Firms take ‘crazy risk’ of going without insurance to stay in business
Michael McGrath: Insurance for rural hotel rose from €22,000 to €40,000
Michael McGrath said an issue appeared to have arisen in areas insurance such as employer liability and public liability ’because of the lack of predictability and the inconsistency in court awards’. Photograph: Gareth Chaney Collins
Some companies are taking the risk of going without insurance to stay in business, because they cannot afford the premiums, the Dáil has heard.
Fianna Fáil finance spokesman Michael McGrath made the claim as he pointed to the increases in premiums, which he said had doubled in some cases.
It was causing a real crisis, he said, citing insurance for a hotel in a rural area almost doubling from €22,000 to €40,000. “A small pub that serves food has been quoted €45,000 for insurance.”
Mr McGrath said an issue appeared to have arisen in areas insurance such as employer liability and public liability “because of the lack of predictability and the inconsistency in court awards”.
He added that “in some cases, businesses are taking the risk of not having any insurance at all. They are being forced to take that crazy risk so that they can stay in business.”
The Cork South-Central TD said he wanted to see a sense of urgency from the Government in tackling the issue. “We will hold the Government to account on the implementation of the good report that has been produced on the motor insurance issue.”
He raised the issue during finance questions as he queried the status of the second phase of the cost of the insurance working group.
He said “there has rightly been a significant focus on motor insurance in recent times, but there has been less of a focus on business insurance”.
Mr McGrath said that in one case the excess was €10,000 for each employer and public liability claim.”Brokers are keeping the show on the road, and many are going to extraordinary lengths to represent their clients and get the best deal they possibly can from insurance companies.”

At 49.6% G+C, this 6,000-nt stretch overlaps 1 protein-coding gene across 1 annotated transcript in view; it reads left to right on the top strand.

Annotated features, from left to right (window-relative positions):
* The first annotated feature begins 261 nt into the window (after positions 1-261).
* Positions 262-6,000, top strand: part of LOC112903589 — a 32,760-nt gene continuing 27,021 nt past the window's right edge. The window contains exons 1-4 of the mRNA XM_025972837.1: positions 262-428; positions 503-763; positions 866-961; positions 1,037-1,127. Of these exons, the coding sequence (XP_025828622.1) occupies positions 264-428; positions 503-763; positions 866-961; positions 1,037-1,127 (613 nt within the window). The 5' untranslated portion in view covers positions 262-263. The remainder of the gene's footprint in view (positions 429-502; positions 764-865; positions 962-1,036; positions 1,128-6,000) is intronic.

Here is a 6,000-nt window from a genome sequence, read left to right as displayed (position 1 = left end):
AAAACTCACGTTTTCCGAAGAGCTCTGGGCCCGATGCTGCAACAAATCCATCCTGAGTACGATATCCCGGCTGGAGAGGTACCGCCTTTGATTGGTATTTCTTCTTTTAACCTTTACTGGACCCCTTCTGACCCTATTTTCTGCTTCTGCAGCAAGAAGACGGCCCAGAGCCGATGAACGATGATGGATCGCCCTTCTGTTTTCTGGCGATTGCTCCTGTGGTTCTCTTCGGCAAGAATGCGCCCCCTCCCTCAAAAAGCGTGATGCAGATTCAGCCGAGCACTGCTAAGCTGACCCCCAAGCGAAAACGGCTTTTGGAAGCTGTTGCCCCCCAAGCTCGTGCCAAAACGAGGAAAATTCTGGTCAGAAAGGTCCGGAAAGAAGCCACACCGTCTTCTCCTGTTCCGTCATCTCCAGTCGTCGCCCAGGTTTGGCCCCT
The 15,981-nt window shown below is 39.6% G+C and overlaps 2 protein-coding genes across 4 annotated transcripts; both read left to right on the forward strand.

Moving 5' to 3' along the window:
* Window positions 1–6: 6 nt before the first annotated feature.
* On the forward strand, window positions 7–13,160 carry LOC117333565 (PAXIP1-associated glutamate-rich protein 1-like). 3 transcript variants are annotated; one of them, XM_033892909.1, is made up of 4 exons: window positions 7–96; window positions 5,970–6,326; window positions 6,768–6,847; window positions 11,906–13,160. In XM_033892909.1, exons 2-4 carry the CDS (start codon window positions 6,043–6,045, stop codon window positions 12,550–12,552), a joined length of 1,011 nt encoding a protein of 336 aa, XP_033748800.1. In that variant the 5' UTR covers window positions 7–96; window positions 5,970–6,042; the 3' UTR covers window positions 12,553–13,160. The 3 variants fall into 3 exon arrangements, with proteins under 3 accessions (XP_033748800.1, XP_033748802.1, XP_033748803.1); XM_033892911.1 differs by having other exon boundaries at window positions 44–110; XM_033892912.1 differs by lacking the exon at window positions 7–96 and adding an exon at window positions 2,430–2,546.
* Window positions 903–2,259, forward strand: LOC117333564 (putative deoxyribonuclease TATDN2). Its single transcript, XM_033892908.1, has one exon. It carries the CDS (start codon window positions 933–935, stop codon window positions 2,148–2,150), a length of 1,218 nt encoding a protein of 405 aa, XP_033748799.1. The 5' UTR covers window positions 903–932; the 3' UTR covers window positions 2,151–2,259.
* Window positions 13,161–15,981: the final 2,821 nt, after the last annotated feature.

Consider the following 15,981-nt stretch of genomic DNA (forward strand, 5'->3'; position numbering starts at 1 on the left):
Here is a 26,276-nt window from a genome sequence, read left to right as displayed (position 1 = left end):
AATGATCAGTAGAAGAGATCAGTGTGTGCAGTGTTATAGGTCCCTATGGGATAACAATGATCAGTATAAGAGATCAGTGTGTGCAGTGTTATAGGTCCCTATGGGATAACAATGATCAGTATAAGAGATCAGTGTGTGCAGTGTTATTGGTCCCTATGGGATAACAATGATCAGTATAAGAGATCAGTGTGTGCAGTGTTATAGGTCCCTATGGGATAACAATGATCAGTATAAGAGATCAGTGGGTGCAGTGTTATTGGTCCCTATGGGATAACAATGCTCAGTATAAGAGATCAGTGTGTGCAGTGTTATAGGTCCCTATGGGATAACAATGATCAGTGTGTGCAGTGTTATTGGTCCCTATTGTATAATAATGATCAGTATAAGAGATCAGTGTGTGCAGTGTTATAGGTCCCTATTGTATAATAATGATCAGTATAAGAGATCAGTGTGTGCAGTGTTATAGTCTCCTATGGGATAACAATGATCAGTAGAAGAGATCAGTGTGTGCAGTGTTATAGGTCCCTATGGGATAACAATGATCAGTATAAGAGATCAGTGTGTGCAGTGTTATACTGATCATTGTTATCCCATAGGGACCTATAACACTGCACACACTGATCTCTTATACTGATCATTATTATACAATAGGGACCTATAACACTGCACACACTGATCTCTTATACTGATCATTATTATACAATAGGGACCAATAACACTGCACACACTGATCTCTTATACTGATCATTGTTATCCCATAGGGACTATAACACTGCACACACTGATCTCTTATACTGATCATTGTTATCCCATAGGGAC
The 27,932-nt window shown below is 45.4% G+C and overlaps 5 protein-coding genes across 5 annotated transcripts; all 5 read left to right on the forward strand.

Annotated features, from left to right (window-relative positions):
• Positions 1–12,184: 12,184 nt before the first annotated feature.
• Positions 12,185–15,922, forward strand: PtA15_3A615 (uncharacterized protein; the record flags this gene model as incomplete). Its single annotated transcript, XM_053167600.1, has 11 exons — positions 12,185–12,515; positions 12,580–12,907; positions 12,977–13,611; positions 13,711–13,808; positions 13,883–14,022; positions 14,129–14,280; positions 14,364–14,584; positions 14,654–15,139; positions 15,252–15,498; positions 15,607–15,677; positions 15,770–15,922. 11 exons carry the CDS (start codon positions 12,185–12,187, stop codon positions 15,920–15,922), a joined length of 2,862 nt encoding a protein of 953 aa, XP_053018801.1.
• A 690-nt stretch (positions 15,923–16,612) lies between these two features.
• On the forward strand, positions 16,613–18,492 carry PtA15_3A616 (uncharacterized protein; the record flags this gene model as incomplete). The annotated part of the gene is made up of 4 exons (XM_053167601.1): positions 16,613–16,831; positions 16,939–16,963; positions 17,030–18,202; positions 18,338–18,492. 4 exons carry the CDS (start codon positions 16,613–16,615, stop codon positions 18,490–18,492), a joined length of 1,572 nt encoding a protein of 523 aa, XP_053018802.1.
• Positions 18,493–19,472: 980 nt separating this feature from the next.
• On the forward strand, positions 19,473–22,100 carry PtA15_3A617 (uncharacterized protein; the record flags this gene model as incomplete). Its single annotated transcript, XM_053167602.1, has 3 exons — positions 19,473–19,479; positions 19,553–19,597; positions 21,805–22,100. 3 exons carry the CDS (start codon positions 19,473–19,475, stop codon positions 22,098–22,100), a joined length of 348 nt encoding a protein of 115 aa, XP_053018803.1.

Minister of State Eoghan Murphy acknowledged a “worrying” trend in self insurance where businesses do not take out insurance but set aside a certain amount of funding to deal with potential risks.
He said companies could be “putting their entire business at risk if they encounter a problem in the future against which they had not provisioned. It is a worrying trend.”
Mr Murphy, who chairs the insurance working group, acknowledged the urgency and pointed to the “very big hit” the hospitality sector was taking on insurance premium increases.
The industry “has tried to control this risk by shutting down particular parts of businesses, such as nightclubs or the hosting of weddings”.
But he said these services were part of the viability of businesses in the first place, “therefore they cannot portion out that part of their business”.
The working group had identified particular problems, including businesses taking on higher excesses which made it difficult for them to manage their bottom line.
He said they were also considering the role brokers could play. “Fraud is also important. We are receiving very good information from businesses on how fraud is affecting their businesses.”
Ways to bring greater consistency to the awards process were also being examined, such as the personal injuries commission and the Personal Injuries Assessment Board (PIAB), whose powers would be increased in the next three months, Mr Murphy said.